Course Review: Pumpkin Ridge – Witch Hollow

Posted by Rob Rigg
May 2009

Pumpkin Ridge – Witch Hollow (North Plains, OR)
Par 72 (7,017 yards)

Witch Hollow is a very good walking golfers club.

It is a solid course in a beautiful setting and the strategic layout makes for a challenging yet enjoyable round of golf. There are elevation changes throughout, but they are always incorporated seamlessly into the layout which makes walking a breeze even on a 90 degree day. Carts must remain on the path at all times, further encouraging walking in the membership, and there are five sets of tees so everyone can play the appropriate distance and difficulty.

The conditions at Witch Hollow are quite good. The rough is usually thick but fair, and the bunkers are well maintained. The staff at Witch Hollow are very courteous and the members are fortunate to have several of the top instructors in the country on staff.


The approach into the Par 5 18th at Witch Hollow. Photo by Rob Rigg.

Witch Hollow, the private course at Pumpkin Ridge, has hosted many USGA events and it is where Tiger Woods won his unprecedented third straight US Amateur title in 1996. Ghost Creek, the semi-private side, has also hosted many national tournaments including the Nike Tour Championship on multiple occasions, and will be hosting the upcoming 2009 LPGA Safeway Classic.

Bob Cupp designed both courses which opened in 1992 to national acclaim. Pumpkin Ridge is located about 45 minutes west of downtown Portland.

Hole #1 – Par 4 (401/318)

The first is a nice opener. A wide fairway welcomes a well struck driver or three wood, but the bunkers on the right and tree on the left will punish anything too sloppy.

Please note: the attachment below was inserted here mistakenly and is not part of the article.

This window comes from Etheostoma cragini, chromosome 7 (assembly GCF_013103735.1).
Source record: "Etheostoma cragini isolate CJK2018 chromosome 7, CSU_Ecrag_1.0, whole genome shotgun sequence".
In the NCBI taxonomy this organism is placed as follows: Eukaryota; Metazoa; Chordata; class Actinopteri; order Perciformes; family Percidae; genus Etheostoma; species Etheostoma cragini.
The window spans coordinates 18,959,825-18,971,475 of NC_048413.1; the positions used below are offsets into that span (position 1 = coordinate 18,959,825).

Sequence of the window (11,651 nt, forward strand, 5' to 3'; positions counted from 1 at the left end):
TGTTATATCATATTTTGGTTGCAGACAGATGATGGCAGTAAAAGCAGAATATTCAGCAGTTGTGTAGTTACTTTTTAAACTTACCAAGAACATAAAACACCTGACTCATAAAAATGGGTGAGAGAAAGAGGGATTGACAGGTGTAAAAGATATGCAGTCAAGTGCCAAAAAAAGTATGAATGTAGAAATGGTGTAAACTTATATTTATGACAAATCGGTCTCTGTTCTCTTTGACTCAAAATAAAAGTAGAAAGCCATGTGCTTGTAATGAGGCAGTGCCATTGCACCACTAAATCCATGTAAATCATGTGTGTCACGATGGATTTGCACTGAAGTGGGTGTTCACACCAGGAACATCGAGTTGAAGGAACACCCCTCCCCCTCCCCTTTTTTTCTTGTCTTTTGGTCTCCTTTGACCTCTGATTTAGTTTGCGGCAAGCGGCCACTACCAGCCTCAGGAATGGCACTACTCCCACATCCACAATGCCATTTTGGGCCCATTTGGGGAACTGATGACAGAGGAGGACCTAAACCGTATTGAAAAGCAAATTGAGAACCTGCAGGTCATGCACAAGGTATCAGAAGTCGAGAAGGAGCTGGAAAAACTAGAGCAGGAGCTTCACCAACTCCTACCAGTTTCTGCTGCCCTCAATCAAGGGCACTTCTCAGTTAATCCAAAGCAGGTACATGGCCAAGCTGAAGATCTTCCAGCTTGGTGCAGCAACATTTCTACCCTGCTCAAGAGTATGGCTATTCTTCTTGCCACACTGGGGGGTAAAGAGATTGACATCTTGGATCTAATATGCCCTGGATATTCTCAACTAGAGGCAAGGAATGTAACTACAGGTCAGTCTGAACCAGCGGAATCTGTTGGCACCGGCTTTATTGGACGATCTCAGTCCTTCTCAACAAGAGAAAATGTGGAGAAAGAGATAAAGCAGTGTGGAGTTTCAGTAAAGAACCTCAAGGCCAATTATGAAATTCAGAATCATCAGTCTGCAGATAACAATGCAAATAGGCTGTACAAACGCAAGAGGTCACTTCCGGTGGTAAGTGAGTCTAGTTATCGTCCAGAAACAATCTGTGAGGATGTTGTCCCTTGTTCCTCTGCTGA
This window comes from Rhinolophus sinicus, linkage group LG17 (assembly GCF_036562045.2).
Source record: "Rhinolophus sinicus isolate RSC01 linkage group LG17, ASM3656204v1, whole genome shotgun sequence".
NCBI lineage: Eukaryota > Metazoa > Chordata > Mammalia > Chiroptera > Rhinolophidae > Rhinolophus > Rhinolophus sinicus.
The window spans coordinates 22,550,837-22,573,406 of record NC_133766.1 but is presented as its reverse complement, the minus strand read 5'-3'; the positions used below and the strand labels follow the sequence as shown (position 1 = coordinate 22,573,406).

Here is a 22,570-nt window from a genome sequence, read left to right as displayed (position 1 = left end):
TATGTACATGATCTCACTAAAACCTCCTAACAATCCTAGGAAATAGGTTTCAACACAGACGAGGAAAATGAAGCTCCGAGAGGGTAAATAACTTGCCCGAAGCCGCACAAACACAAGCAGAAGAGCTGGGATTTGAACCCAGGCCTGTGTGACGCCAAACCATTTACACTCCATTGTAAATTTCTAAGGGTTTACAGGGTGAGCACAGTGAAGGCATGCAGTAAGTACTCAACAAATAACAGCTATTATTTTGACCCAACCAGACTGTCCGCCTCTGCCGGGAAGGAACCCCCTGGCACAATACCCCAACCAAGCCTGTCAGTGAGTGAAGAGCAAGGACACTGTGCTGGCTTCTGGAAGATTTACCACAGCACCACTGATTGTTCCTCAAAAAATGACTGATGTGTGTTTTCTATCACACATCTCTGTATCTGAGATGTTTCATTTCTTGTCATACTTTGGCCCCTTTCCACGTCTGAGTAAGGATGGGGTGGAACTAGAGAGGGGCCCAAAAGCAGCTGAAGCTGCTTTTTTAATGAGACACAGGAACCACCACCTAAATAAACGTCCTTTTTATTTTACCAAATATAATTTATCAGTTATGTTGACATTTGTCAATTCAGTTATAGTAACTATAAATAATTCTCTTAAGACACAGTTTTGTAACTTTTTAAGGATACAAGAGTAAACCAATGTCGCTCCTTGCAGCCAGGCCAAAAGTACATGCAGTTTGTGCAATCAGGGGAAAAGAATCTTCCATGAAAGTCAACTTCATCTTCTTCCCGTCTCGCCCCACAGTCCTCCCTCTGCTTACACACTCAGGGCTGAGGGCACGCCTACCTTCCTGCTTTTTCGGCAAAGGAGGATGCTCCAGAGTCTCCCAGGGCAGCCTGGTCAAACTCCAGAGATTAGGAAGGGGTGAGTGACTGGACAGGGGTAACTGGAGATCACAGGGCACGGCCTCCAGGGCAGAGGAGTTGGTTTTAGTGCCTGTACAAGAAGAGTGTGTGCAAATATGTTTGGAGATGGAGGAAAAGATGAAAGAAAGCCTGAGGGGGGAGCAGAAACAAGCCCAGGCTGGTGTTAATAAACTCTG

1st tee shot at Witch Hollow. Photo by Rob Rigg.

Bunkers line the left side of the fairway on the approach and protect the rather small green on that side. The golfer is immediately introduced to fast putting surfaces with a lot of movement.


1st Green at Witch Hollow. Photo by Rob Rigg.

Hole #2 – Par 3 (171/121)

The second is a straight forward one shotter that calls for a well placed tee shot to have a chance at birdie. The golfer will see a recurring theme at the second green, a ridge that separates one side from the other. A putt from the “wrong” side can be scary difficult.


2nd Hole at Witch Hollow. Photo by Rob Rigg.

Hole #3 – Par 4 (318/414)

Mr. Cupp has given the golfer a couple holes to warm up and get a feel for the course. He begins to turn the screws at the par four third which is a dog leg right that requires a well placed tee shot to the left of the fairway bunkers.


3rd Tee at Witch Hollow. Photo by Rob Rigg.

This is a great green complex. A small creek runs just short of the green and a mound on the left side hides the difficult hole location on this day. A bail out too far right on the approach will leave a tough bunker shot across a quick putting surface that slopes back to front.